Cleveland Cavaliers 2013-14 Season Preview: The Year of Kyrie

Basketball is back and all is right in the world again. We finally have a reprieve from the constant state of depression that is the Cleveland Browns because the Cleveland Cavaliers are primed and ready to take on the league and go on a playoff run.

It’ been a fun offseason in Cleveland with Mike Brown coming back as head coach, the additions Andrew Bynum and Jarret Jack, the drafting of No. 1 overall pick Anthony Bennett, and the hand-switch of Tristan Thompson.

The projections for this team have been all over the board. Bill Simmons had the Cavs all the way down at No. 21 in his preseason rankings and still many others have had them as high as 5th in the East. That of course is because there are so many if’s with this team. If Bynum can get healthy. If Anderson Varejao and Kyrie Irving can stay healthy. If Anthony Bennett is actually good. If Mike Brown can figure out offense. If Dion Waiters can improve that jumper. If Chris Grant can swing some of those assets in a big trade.

These will all be fun storylines to explore as the season rolls along and they do have a very real impact on the eventual outcome of the 2013-14 Cavaliers season. But for me the success of the Cavs this season hinges on the two key points…

1. Mike Brown instilling a defensive mindset on the whole team

Brown 001

It’s no mystery to anyone who watched the Cavs under Byron Scott the past three years that the team was a joke defensively. Now a lot of that had to do with the fact that the team was very young and typically young players are bad at defense. But under Scott it appeared most of the time that there wasn’t much of a defensive system and that guys were almost just running around out there without much communication on whether to show on screens or how to rotate. And furthermore the team never really showed any improvement at all on that end…something you would expect to see out of young players.

Dan Gilbert left no doubt through tweets and comments that this was his biggest issue with Scott and was probably the driving force to bring back Mike Brown as the head coach. We all have our issues with Brown’s offense since at times during the LeBron era it looked like they ran two plays: iso-LeBron or pick-n-roll for LeBron. I worry a little bit that that might be something we see again, this time with Kyrie having the ball.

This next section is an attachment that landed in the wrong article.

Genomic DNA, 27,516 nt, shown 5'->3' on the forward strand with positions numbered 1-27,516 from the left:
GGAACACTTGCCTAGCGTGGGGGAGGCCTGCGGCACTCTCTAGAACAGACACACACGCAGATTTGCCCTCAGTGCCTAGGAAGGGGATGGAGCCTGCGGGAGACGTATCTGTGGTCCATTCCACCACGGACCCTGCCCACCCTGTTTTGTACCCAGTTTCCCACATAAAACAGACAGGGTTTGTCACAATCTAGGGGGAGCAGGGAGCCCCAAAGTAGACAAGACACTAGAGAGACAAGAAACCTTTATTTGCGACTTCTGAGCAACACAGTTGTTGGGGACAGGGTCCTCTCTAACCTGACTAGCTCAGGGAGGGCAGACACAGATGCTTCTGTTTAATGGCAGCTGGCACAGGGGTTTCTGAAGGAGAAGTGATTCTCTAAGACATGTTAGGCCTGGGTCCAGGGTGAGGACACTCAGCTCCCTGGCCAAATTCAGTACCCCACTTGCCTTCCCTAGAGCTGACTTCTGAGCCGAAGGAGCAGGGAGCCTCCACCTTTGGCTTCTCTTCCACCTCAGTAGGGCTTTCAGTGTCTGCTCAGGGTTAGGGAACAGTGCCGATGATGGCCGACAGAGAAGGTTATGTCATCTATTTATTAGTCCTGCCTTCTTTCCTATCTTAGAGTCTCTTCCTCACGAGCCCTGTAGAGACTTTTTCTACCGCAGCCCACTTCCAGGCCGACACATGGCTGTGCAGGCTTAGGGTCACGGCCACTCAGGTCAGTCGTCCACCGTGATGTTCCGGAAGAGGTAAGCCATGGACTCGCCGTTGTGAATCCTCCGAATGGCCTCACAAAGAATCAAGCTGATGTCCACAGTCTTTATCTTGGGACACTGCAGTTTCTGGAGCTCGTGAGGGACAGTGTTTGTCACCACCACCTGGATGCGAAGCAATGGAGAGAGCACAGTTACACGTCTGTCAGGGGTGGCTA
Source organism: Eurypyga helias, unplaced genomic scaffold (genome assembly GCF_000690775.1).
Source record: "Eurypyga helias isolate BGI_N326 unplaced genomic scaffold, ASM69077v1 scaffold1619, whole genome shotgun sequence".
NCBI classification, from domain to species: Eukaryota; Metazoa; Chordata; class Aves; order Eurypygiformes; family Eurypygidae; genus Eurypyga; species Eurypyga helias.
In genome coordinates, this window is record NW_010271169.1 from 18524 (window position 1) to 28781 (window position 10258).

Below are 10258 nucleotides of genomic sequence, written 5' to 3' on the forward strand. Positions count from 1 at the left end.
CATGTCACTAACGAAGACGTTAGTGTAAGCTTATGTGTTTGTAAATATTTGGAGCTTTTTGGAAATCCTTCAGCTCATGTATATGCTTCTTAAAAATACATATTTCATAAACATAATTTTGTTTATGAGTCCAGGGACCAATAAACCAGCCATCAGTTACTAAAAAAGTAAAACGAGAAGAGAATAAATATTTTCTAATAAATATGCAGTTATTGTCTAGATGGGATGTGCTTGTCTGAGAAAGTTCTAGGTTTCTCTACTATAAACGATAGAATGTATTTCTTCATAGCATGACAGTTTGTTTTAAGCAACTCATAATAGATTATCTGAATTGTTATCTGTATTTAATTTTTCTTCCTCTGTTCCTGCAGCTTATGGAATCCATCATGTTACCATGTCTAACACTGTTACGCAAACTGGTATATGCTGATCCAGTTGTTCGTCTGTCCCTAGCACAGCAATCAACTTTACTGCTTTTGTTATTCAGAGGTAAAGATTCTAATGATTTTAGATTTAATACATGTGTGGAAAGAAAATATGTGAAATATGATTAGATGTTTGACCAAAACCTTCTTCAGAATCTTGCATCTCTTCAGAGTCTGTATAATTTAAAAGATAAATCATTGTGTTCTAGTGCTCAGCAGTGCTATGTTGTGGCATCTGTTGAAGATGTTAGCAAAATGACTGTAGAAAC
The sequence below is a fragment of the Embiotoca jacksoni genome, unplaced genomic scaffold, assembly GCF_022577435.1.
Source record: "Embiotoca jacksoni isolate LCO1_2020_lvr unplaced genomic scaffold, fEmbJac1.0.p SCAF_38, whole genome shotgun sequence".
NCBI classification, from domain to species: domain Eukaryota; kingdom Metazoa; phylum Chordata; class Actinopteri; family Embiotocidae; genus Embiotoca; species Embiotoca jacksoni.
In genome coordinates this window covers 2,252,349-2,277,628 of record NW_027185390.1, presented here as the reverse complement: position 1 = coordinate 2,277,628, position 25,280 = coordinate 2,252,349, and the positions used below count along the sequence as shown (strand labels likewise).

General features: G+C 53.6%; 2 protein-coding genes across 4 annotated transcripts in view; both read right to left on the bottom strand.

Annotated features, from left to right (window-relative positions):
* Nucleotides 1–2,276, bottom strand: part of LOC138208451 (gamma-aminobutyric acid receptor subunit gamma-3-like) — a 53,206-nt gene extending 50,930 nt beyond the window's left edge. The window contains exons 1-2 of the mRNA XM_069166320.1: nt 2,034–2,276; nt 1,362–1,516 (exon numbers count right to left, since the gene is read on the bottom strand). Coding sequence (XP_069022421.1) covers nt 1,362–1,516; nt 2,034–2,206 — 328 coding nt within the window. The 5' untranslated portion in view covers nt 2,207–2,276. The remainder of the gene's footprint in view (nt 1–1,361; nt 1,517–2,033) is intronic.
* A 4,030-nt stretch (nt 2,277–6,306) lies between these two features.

But as I was listening to Bill Simmons podcast the other day with Joe House where they did the over-under’s for all 32 teams—in which they picked the Cavs under 41 wins—and Simmons made an interesting point when arguing that the Dallas Mavericks would actually be pretty good this year. His point was essentially “When has a team coached by Rick Carlisle ever been bad?” This question made me think instantly about Mike Brown. “When has a Mike Brown-coached team ever been bad either?”

In his six seasons as an NBA head coach where he’s actually been able to finish the season (I’m throwing out what happened last year in LA) he’s never had a losing record. He’s won at least 50 games four times and would have five if not for the lockout-shortened season where his Lakers were on a 50+ win pace (41-25). He’s twice coached the team with the best record in the NBA. Simply put, Mike Brown teams are never bad, and they’re usually pretty good.

It all starts with the defense. Because of Brown’s commitment to his teams being solid on the defensive end that mentality drives them to victories. Teams who are good on defense are always going to have a chance to win night in and night out. Just look at the Bulls. Even last year without Derrick Rose they still made the playoffs and were a tough beat because they played hard defense all the time.